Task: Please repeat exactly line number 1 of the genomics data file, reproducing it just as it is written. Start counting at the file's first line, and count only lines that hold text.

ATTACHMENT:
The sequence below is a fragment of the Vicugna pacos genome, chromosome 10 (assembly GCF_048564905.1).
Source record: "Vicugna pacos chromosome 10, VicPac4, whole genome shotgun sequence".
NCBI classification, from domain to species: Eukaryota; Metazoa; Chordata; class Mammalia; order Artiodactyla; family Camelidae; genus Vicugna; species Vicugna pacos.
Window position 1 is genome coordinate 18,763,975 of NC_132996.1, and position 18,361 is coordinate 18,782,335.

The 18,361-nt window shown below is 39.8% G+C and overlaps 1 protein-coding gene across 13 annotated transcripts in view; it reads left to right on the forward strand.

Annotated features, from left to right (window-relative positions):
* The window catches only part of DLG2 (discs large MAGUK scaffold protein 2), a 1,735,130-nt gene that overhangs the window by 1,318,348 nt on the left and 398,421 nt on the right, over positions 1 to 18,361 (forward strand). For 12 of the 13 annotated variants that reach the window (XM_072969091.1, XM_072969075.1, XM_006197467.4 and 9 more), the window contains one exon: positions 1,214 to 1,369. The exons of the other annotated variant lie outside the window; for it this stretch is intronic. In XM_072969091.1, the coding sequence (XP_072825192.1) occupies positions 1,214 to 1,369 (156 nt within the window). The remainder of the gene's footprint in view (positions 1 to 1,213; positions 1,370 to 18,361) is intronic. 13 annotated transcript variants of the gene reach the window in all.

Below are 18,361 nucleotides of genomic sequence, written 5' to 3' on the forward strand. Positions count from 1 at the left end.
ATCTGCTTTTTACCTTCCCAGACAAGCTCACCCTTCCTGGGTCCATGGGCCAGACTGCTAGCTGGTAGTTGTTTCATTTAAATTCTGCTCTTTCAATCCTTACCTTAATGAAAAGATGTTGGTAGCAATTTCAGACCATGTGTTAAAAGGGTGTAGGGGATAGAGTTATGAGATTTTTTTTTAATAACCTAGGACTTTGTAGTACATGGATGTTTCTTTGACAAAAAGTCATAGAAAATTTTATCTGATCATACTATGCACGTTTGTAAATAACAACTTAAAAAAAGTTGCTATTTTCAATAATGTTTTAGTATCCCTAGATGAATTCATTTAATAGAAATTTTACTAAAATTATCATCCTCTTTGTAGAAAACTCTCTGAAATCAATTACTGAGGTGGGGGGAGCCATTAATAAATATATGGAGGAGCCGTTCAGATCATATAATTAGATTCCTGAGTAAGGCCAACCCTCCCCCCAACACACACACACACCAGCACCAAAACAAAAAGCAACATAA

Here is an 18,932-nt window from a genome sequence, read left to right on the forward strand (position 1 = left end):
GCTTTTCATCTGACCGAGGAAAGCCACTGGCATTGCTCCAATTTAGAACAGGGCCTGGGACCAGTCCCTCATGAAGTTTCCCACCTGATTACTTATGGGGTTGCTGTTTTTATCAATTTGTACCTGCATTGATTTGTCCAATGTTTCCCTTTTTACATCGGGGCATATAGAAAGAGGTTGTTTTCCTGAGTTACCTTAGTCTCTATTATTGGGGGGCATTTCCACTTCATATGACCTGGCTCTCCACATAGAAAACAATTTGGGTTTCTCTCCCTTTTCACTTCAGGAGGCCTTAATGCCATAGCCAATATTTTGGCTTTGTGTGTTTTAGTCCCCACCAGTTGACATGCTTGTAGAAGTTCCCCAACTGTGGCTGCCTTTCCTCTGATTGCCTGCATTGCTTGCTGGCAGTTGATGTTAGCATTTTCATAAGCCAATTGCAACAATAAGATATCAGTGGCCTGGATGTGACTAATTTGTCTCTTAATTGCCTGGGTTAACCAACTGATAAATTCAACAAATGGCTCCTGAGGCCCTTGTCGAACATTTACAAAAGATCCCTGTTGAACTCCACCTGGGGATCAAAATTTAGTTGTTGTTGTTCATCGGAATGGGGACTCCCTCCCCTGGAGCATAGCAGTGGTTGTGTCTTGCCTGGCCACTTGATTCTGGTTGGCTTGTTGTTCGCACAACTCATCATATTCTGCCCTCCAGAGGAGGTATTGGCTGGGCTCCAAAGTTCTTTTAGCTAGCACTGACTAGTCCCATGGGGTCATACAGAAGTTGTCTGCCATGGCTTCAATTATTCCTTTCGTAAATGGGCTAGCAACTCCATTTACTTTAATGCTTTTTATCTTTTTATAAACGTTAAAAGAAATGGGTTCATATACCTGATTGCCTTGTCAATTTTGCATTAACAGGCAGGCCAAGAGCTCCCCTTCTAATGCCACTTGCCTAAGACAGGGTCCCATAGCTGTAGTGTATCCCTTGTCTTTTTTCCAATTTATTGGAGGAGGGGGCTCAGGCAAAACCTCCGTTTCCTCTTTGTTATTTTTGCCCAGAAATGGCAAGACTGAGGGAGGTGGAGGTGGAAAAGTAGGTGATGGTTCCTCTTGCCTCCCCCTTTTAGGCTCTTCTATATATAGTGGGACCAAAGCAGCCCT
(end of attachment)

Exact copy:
The sequence below is a fragment of the Vicugna pacos genome, chromosome 10 (assembly GCF_048564905.1).